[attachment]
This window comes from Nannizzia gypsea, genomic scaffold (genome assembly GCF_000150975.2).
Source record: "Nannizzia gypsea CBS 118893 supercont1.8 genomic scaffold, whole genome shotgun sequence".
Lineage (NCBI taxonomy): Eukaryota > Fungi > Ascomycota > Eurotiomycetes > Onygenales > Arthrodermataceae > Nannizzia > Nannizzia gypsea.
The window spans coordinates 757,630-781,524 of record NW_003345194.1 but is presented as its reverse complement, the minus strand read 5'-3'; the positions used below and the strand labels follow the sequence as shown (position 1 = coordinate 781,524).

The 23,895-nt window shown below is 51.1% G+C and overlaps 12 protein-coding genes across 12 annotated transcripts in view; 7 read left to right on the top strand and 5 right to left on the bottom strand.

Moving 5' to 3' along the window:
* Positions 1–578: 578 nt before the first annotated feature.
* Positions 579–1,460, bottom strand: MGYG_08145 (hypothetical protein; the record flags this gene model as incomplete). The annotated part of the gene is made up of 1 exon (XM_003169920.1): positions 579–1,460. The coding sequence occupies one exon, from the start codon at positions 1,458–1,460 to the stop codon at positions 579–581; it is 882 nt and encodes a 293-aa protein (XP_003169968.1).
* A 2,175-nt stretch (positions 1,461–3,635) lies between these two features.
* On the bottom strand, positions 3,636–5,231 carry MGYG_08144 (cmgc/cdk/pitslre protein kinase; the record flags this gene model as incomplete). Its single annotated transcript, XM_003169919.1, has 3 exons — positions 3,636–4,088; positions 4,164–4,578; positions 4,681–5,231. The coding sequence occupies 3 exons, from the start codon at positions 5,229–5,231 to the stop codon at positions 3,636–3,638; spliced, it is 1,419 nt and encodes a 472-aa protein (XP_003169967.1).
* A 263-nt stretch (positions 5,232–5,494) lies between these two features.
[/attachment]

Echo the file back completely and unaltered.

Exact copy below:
This window comes from Nannizzia gypsea, genomic scaffold (genome assembly GCF_000150975.2).
Source record: "Nannizzia gypsea CBS 118893 supercont1.8 genomic scaffold, whole genome shotgun sequence".
Lineage (NCBI taxonomy): Eukaryota > Fungi > Ascomycota > Eurotiomycetes > Onygenales > Arthrodermataceae > Nannizzia > Nannizzia gypsea.
The window spans coordinates 757,630-781,524 of record NW_003345194.1 but is presented as its reverse complement, the minus strand read 5'-3'; the positions used below and the strand labels follow the sequence as shown (position 1 = coordinate 781,524).

The 23,895-nt window shown below is 51.1% G+C and overlaps 12 protein-coding genes across 12 annotated transcripts in view; 7 read left to right on the top strand and 5 right to left on the bottom strand.

Moving 5' to 3' along the window:
* Positions 1–578: 578 nt before the first annotated feature.
* Positions 579–1,460, bottom strand: MGYG_08145 (hypothetical protein; the record flags this gene model as incomplete). The annotated part of the gene is made up of 1 exon (XM_003169920.1): positions 579–1,460. The coding sequence occupies one exon, from the start codon at positions 1,458–1,460 to the stop codon at positions 579–581; it is 882 nt and encodes a 293-aa protein (XP_003169968.1).
* A 2,175-nt stretch (positions 1,461–3,635) lies between these two features.
* On the bottom strand, positions 3,636–5,231 carry MGYG_08144 (cmgc/cdk/pitslre protein kinase; the record flags this gene model as incomplete). Its single annotated transcript, XM_003169919.1, has 3 exons — positions 3,636–4,088; positions 4,164–4,578; positions 4,681–5,231. The coding sequence occupies 3 exons, from the start codon at positions 5,229–5,231 to the stop codon at positions 3,636–3,638; spliced, it is 1,419 nt and encodes a 472-aa protein (XP_003169967.1).
* A 263-nt stretch (positions 5,232–5,494) lies between these two features.